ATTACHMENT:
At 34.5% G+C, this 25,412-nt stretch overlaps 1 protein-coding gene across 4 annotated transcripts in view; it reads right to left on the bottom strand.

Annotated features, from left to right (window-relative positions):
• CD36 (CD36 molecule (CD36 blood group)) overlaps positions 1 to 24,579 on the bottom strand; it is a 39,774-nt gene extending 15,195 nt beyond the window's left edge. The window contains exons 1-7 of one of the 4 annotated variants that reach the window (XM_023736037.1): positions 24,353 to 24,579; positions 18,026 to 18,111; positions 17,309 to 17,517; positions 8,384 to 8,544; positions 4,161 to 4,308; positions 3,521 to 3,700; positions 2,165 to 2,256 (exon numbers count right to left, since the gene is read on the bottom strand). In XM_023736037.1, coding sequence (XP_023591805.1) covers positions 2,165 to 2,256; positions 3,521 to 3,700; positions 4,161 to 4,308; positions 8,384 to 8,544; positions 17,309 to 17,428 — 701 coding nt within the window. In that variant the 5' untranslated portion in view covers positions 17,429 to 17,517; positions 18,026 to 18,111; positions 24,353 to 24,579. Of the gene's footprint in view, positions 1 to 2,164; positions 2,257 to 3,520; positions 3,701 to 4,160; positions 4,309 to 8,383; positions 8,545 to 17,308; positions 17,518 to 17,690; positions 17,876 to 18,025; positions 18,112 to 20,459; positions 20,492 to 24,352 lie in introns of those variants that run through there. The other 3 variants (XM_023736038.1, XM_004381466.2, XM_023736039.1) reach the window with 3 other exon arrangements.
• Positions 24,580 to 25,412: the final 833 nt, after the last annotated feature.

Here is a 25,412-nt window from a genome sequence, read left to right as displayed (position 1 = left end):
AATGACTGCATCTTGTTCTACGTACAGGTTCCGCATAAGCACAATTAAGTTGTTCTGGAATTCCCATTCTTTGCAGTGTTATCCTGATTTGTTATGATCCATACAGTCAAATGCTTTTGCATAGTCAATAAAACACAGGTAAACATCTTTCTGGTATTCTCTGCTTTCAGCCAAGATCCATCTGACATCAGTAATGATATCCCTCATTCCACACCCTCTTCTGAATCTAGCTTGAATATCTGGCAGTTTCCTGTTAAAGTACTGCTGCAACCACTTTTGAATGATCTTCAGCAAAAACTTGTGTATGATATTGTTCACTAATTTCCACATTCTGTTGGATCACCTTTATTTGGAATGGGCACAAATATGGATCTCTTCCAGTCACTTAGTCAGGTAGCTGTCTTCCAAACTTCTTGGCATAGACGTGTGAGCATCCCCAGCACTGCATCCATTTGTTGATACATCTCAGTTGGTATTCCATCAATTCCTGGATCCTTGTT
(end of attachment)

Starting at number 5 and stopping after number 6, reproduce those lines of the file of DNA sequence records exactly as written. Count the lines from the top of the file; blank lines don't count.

Here is a 25,412-nt window from a genome sequence, read left to right as displayed (position 1 = left end):
AATGACTGCATCTTGTTCTACGTACAGGTTCCGCATAAGCACAATTAAGTTGTTCTGGAATTCCCATTCTTTGCAGTGTTATCCTGATTTGTTATGATCCATACAGTCAAATGCTTTTGCATAGTCAATAAAACACAGGTAAACATCTTTCTGGTATTCTCTGCTTTCAGCCAAGATCCATCTGACATCAGTAATGATATCCCTCATTCCACACCCTCTTCTGAATCTAGCTTGAATATCTGGCAGTTTCCTGTTAAAGTACTGCTGCAACCACTTTTGAATGATCTTCAGCAAAAACTTGTGTATGATATTGTTCACTAATTTCCACATTCTGTTGGATCACCTTTATTTGGAATGGGCACAAATATGGATCTCTTCCAGTCACTTAGTCAGGTAGCTGTCTTCCAAACTTCTTGGCATAGACGTGTGAGCATCCCCAGCACTGCATCCATTTGTTGATACATCTCAGTTGGTATTCCATCAATTCCTGGATCCTTGTT